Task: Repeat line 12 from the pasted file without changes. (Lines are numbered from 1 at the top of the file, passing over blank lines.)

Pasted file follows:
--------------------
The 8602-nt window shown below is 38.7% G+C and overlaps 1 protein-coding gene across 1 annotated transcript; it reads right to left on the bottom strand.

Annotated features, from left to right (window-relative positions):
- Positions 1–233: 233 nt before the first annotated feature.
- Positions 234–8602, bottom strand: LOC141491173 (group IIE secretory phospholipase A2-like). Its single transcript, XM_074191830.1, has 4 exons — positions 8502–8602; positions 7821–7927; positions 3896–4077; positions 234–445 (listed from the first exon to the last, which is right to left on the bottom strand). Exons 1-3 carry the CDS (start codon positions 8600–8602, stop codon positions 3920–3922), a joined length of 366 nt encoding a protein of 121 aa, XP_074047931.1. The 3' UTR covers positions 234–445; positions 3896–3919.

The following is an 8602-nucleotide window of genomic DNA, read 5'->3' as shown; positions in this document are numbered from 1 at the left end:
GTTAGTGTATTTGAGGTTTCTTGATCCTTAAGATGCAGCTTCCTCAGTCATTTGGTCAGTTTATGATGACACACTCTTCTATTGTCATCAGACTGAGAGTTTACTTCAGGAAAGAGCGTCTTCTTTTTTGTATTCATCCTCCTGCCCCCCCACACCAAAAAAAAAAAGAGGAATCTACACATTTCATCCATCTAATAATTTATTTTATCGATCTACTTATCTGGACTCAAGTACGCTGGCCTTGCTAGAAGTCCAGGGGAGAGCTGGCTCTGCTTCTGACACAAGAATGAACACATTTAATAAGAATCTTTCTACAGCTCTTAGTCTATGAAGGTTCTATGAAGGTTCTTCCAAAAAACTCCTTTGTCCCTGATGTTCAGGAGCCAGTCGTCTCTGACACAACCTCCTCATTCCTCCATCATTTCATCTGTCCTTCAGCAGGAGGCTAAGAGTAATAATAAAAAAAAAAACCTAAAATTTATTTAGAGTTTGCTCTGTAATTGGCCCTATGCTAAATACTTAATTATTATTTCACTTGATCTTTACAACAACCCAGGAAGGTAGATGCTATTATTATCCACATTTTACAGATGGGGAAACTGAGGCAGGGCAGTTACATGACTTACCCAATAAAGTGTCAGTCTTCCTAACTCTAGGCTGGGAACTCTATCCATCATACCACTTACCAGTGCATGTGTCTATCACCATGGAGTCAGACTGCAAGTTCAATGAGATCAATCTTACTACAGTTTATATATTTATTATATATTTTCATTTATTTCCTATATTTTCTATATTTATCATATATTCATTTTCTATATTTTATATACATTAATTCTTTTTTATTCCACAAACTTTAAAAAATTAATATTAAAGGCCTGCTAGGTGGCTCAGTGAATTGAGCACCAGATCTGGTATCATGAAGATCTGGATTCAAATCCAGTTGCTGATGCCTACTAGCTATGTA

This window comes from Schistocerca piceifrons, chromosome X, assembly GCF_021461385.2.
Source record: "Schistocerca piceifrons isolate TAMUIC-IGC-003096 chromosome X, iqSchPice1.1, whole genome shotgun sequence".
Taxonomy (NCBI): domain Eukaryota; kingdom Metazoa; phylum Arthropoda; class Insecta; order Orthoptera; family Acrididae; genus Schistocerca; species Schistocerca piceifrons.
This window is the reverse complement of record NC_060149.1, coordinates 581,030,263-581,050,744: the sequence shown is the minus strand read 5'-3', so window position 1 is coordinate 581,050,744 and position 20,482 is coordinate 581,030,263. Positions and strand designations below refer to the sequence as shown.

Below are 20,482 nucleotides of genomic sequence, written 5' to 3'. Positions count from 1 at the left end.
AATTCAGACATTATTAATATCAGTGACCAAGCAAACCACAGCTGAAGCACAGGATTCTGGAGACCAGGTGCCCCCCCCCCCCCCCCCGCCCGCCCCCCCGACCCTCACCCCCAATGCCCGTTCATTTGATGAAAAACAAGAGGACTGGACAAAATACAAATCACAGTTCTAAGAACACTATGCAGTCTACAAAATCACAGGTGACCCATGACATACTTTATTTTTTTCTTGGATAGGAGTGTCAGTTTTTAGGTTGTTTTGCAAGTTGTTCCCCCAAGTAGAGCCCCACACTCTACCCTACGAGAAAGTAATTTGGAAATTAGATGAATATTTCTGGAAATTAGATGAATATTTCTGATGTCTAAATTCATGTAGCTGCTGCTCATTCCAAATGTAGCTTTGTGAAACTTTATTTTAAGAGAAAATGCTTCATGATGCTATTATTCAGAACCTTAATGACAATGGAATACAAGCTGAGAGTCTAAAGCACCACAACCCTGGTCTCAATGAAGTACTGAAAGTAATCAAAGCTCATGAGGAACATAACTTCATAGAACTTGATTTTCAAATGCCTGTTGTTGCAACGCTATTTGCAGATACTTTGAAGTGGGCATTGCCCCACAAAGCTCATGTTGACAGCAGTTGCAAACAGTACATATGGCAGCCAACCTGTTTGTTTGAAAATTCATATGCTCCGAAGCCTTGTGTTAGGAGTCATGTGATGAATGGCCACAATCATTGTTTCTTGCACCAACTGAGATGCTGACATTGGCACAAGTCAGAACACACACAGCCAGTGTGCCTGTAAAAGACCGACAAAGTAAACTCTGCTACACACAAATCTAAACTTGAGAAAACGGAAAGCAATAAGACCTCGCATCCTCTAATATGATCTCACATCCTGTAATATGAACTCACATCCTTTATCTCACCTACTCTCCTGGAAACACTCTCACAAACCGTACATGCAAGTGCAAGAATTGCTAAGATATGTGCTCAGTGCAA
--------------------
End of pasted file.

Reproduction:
AATTCAGACATTATTAATATCAGTGACCAAGCAAACCACAGCTGAAGCACAGGATTCTGGAGACCAGGTGCCCCCCCCCCCCCCCCCGCCCGCCCCCCCGACCCTCACCCCCAATGCCCGTTCATTTGATGAAAAACAAGAGGACTGGACAAAATACAAATCACAGTTCTAAGAACACTATGCAGTCTACAAAATCACAGGTGACCCATGACATACTTTATTTTTTTCTTGGATAGGAGTGTCAGTTTTTAGGTTGTTTTGCAAGTTGTTCCCCCAAGTAGAGCCCCACACTCTACCCTACGAGAAAGTAATTTGGAAATTAGATGAATATTTCTGGAAATTAGATGAATATTTCTGATGTCTAAATTCATGTAGCTGCTGCTCATTCCAAATGTAGCTTTGTGAAACTTTATTTTAAGAGAAAATGCTTCATGATGCTATTATTCAGAACCTTAATGACAATGGAATACAAGCTGAGAGTCTAAAGCACCACAACCCTGGTCTCAATGAAGTACTGAAAGTAATCAAAGCTCATGAGGAACATAACTTCATAGAACTTGATTTTCAAATGCCTGTTGTTGCAACGCTATTTGCAGATACTTTGAAGTGGGCATTGCCCCACAAAGCTCATGTTGACAGCAGTTGCAAACAGTACATATGGCAGCCAACCTGTTTGTTTGAAAATTCATATGCTCCGAAGCCTTGTGTTAGGAGTCATGTGATGAATGGCCACAATCATTGTTTCTTGCACCAACTGAGATGCTGACATTGGCACAAGTCAGAACACACACAGCCAGTGTGCCTGTAAAAGACCGACAAAGTAAACTCTGCTACACACAAATCTAAACTTGAGAAAACGGAAAGCAATAAGACCTCGCATCCTCTAATATGATCTCACATCCTGTAATATGAACTCACATCCTTTATCTCACCTACTCTCCTGGAAACACTCTCACAAACCGTACATGCAAGTGCAAGAATTGCTAAGATATGTGCTCAGTGCAA